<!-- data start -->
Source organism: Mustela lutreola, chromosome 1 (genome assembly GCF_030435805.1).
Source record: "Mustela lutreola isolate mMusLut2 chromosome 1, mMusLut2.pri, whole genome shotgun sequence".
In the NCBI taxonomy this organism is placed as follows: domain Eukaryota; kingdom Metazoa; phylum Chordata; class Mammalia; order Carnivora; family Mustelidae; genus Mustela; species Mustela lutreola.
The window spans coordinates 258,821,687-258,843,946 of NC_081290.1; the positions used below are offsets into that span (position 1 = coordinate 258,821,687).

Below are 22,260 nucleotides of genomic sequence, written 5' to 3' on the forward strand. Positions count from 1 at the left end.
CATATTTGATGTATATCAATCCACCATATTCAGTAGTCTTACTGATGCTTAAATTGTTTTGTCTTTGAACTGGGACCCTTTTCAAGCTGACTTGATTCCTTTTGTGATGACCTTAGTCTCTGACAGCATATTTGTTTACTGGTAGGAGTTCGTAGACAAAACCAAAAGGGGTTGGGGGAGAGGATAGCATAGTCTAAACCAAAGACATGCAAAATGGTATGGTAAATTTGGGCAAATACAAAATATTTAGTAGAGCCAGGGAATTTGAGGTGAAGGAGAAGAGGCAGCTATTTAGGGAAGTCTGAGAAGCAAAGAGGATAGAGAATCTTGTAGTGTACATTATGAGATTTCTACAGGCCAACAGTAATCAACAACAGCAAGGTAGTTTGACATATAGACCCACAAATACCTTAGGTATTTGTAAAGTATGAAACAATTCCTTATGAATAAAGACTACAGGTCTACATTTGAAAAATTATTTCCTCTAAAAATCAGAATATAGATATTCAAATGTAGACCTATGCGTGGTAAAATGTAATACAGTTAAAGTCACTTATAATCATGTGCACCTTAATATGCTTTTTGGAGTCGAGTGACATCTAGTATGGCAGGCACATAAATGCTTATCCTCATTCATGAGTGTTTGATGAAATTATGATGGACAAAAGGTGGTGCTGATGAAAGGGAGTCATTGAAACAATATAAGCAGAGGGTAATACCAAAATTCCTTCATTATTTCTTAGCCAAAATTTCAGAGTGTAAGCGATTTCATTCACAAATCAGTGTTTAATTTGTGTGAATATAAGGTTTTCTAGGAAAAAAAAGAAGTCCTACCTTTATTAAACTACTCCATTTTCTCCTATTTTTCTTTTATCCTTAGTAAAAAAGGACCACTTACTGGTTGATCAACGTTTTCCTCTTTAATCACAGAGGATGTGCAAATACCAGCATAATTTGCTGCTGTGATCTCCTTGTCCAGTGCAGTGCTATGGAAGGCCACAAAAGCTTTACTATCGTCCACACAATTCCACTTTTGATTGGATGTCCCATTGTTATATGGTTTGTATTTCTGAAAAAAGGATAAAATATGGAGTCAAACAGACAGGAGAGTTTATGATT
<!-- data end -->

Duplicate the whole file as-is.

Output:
Source organism: Mustela lutreola, chromosome 1 (genome assembly GCF_030435805.1).
Source record: "Mustela lutreola isolate mMusLut2 chromosome 1, mMusLut2.pri, whole genome shotgun sequence".
In the NCBI taxonomy this organism is placed as follows: domain Eukaryota; kingdom Metazoa; phylum Chordata; class Mammalia; order Carnivora; family Mustelidae; genus Mustela; species Mustela lutreola.
The window spans coordinates 258,821,687-258,843,946 of NC_081290.1; the positions used below are offsets into that span (position 1 = coordinate 258,821,687).

Below are 22,260 nucleotides of genomic sequence, written 5' to 3' on the forward strand. Positions count from 1 at the left end.
CATATTTGATGTATATCAATCCACCATATTCAGTAGTCTTACTGATGCTTAAATTGTTTTGTCTTTGAACTGGGACCCTTTTCAAGCTGACTTGATTCCTTTTGTGATGACCTTAGTCTCTGACAGCATATTTGTTTACTGGTAGGAGTTCGTAGACAAAACCAAAAGGGGTTGGGGGAGAGGATAGCATAGTCTAAACCAAAGACATGCAAAATGGTATGGTAAATTTGGGCAAATACAAAATATTTAGTAGAGCCAGGGAATTTGAGGTGAAGGAGAAGAGGCAGCTATTTAGGGAAGTCTGAGAAGCAAAGAGGATAGAGAATCTTGTAGTGTACATTATGAGATTTCTACAGGCCAACAGTAATCAACAACAGCAAGGTAGTTTGACATATAGACCCACAAATACCTTAGGTATTTGTAAAGTATGAAACAATTCCTTATGAATAAAGACTACAGGTCTACATTTGAAAAATTATTTCCTCTAAAAATCAGAATATAGATATTCAAATGTAGACCTATGCGTGGTAAAATGTAATACAGTTAAAGTCACTTATAATCATGTGCACCTTAATATGCTTTTTGGAGTCGAGTGACATCTAGTATGGCAGGCACATAAATGCTTATCCTCATTCATGAGTGTTTGATGAAATTATGATGGACAAAAGGTGGTGCTGATGAAAGGGAGTCATTGAAACAATATAAGCAGAGGGTAATACCAAAATTCCTTCATTATTTCTTAGCCAAAATTTCAGAGTGTAAGCGATTTCATTCACAAATCAGTGTTTAATTTGTGTGAATATAAGGTTTTCTAGGAAAAAAAAGAAGTCCTACCTTTATTAAACTACTCCATTTTCTCCTATTTTTCTTTTATCCTTAGTAAAAAAGGACCACTTACTGGTTGATCAACGTTTTCCTCTTTAATCACAGAGGATGTGCAAATACCAGCATAATTTGCTGCTGTGATCTCCTTGTCCAGTGCAGTGCTATGGAAGGCCACAAAAGCTTTACTATCGTCCACACAATTCCACTTTTGATTGGATGTCCCATTGTTATATGGTTTGTATTTCTGAAAAAAGGATAAAATATGGAGTCAAACAGACAGGAGAGTTTATGATT